If you want a quick, easy way to connect with customers, newsjacking is a great way to do it. Newsjacking is when you build off of current events or pop culture trends and incorporate it into your own brand communications. The biggest advantage of newsjacking is that the content is already viral—you don’t need to build up interest because the interest is already there. There are different levels of newsjacking: from the extremely blatant to the subtle, and each can have its own treatment depending on your brand personality and the subject matter.
Putting In your own Spin
Brands can earn style points with viewers by putting their own unique, clever spins on popular viral videos and internet memes (also called memejacking). This is perfect for brands that want to show a little more personality and a sense of humor. If it’s done poorly, you risk being seen as amateurish and a “wannabe”. But if it’s done well, it can attract a lot of followers and “likes”, and increase your brand’s visibility.
If you don’t want to be as blatant about newsjacking as making your own viral video, you can always go down a subtler path. In this, you go on creating your marketing message, but built around a sly reference to the hot news item of the day. This applies especially well to news and current events, like what Oreo did with the Super Bowl power outage. If your play your cards right, you’ll be seen as witty and clever (and you will be). Just remember to make your newsjack relevant to your brand.
Timeliness is Godliness
Newsjacking is one of those things where you have to seize the moment, otherwise it’s gone. A viral hit can go from smoking hot to passé in a matter of days, or even hours. You have to act quickly while the interest is building up, or right after the event actually happens, or else you end up looking foolish and out of touch. As in the Super Bowl example above, most of the successful newsjacks happened within a few hours of each other. Social media gave brands a tremendous advantage as it allowed them to throw something together and release it while everyone was still talking about it. If anyone had waited until the next day (or God forbid, the next week) to release a print ad or TV commercial, it would’ve have been extremely damaging to the brand, not beneficial.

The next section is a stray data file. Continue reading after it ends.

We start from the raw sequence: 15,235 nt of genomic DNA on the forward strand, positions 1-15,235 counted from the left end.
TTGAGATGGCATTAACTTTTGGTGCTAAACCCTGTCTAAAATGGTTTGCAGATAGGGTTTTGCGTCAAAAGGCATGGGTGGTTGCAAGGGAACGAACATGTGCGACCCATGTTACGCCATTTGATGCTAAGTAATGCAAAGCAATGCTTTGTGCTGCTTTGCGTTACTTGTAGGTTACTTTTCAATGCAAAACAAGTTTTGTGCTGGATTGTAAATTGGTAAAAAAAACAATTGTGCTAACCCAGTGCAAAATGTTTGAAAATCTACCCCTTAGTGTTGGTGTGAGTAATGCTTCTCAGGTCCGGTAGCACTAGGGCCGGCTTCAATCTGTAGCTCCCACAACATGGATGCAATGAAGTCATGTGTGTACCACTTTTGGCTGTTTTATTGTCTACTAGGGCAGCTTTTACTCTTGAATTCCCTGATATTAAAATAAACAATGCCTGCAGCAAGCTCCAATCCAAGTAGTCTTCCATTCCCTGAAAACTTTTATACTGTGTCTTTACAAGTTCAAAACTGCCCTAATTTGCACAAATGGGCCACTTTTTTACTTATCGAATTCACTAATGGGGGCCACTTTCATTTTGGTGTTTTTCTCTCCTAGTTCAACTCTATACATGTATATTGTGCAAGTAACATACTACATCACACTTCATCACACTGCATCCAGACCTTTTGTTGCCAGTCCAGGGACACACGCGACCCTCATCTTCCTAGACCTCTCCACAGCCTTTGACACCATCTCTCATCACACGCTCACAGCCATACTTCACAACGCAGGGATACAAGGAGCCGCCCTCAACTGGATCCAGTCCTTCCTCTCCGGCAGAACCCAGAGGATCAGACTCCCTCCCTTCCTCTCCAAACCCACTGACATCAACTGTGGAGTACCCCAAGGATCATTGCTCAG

In your haste to jump on the latest bandwagon and newsjack before everyone else, you need to make sure that you don’t land with your foot in your mouth. Humor is very subjective, and it can be very easy to make a joke that seems witty and clever to you at the time, but is crass and offensive to everybody else.
You should also consider the subject matter very carefully. Sensitive issues and tragic events should be avoided at all costs. Even if your intentions are good, newsjacking a natural disaster or criminal incident may lead to nasty backlash from the general public, as they will see it as a crass attempt to exploit someone else’s misfortune (and they’ll be right).
So to boil it all down for you, newsjacking works its magic best when it’s relevant, when it’s fast, and when it’s tasteful. So watch the news feeds, and keep your finger on the “publish” button!